Recommendation: I’d pass, honestly, unless you’re a McDermott completist. This was my first time reading her work, and while I wouldn’t be averse to trying one of her later books, there wasn’t much here to inspire me to seek them out, either.

This Review on LibraryThing | This Book on LibraryThing | This Book on Amazon

Other Reviews: Incurable Logophilia
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First Line: She is almost beginning to believe him.

Cover Thoughts: It pretty accurately sets the tone of the novel – a woman at a desk, by herself, kind of dreary and gray – but it wouldn’t be enough to make me pick it up based on the cover alone.

Vocab: (see the whole list)

  • p. 167: “They are lovers now, just like all the other couples in this tacky, overpriced restaurant (“Come in and fall in love,” says a sign in a glass case by the door, where other restaurants might suggest, “Come in and try our roast duck”), just like all the other lovers, leaning over small lights, peering into each other, searching for the significant, the special, the glowing, never-before seen compound buried in all that grimy, indistinguishable pitchblende.” – a massive variety of uraninite, occurring in black pitchlike masses: a major ore of uranium and radium.
12 Comments leave one →
  1. December 30, 2009 9:35 am

    Thank you for such a thorough review. I don’t recall ever reading anything by this author, and if I decide to, I won’t start with this one. I dislike those over-analyzing characters.

    • December 31, 2009 9:55 am

      Anna – I’ve heard that people like her later work, so this one might just suffer from first-novel-itis.

  2. December 30, 2009 11:00 am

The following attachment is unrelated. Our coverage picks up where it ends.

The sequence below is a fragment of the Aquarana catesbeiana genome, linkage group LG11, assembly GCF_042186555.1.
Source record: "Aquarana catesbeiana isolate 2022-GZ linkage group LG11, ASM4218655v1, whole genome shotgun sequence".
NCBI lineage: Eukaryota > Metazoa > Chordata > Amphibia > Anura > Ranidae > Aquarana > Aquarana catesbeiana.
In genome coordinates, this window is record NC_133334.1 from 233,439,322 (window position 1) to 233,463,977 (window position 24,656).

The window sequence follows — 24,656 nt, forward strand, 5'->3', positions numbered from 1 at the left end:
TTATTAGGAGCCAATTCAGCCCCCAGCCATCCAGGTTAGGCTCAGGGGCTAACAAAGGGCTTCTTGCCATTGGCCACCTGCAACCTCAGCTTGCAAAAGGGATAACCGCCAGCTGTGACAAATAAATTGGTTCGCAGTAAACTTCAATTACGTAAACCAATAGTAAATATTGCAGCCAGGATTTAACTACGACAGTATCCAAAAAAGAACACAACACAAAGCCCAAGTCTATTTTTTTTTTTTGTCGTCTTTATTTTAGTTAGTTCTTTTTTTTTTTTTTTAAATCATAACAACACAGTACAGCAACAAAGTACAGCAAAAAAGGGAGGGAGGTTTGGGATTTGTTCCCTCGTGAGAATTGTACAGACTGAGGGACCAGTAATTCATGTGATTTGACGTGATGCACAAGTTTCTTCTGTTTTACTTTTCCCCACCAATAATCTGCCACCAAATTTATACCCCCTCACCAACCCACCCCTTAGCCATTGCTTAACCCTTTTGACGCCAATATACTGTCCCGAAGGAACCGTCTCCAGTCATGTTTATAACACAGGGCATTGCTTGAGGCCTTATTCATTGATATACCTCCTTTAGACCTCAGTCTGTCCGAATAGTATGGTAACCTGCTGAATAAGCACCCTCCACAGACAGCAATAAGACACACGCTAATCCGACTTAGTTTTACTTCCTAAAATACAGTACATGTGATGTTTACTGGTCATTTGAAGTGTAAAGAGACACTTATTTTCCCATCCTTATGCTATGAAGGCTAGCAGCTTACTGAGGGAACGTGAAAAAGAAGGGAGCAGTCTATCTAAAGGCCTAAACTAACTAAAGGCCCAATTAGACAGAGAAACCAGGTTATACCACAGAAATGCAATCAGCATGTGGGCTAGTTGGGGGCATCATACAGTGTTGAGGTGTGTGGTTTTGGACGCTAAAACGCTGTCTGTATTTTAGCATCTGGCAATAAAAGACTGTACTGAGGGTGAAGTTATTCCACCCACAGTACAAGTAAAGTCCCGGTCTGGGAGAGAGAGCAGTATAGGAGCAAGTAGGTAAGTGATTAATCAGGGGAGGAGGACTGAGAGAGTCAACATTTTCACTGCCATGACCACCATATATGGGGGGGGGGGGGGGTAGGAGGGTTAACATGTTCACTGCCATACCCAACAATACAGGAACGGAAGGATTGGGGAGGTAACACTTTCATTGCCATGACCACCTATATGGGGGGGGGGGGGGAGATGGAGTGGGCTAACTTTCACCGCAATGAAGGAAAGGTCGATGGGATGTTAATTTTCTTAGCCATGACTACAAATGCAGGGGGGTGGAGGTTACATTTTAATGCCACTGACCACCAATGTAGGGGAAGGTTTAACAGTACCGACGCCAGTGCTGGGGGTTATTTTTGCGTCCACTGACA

Bummer. I’ve only read a few of her books, but I enjoyed them.

    I’ve decided that bosses have questionable taste in books, though. :-D

    • December 31, 2009 9:55 am

      softdrink – Any recommendations on which one I should try next?

  3. December 30, 2009 7:48 pm

    I have always wondered about this author, but the book doesn’t sound like something I would enjoy…

    • December 31, 2009 9:56 am

      Kailana – I wonder how different her other books are?

  4. December 30, 2009 8:27 pm

    Thanks for the review. I’ll skip this one.

  5. December 31, 2009 2:00 pm

    I’m so tired of books that are all: The Blank’s Blank. It does mainly seem to be women, doesn’t it? The something’s wife, the something’s daughter, like that’s the only thing that defines them. I’m finding it more and more annoying. Good to know I can give this one a miss!

    • January 3, 2010 9:25 pm

      Jenny – I’ve never thought about it like that, but you’re totally right.

  6. January 10, 2010 3:30 am

    I recently read another book by this author that I really enjoyed: Child of My Heart. Your review of this novel does not sound as promising, but I think I may try it out for myself anyway. Oh, and I completely agree with Jenny’s comment!

    • January 10, 2010 9:04 pm

      reading100 – From what I can tell, this one may have a severe case of first-novel-itis, so I will have to be open-minded the next time I come across one of her books.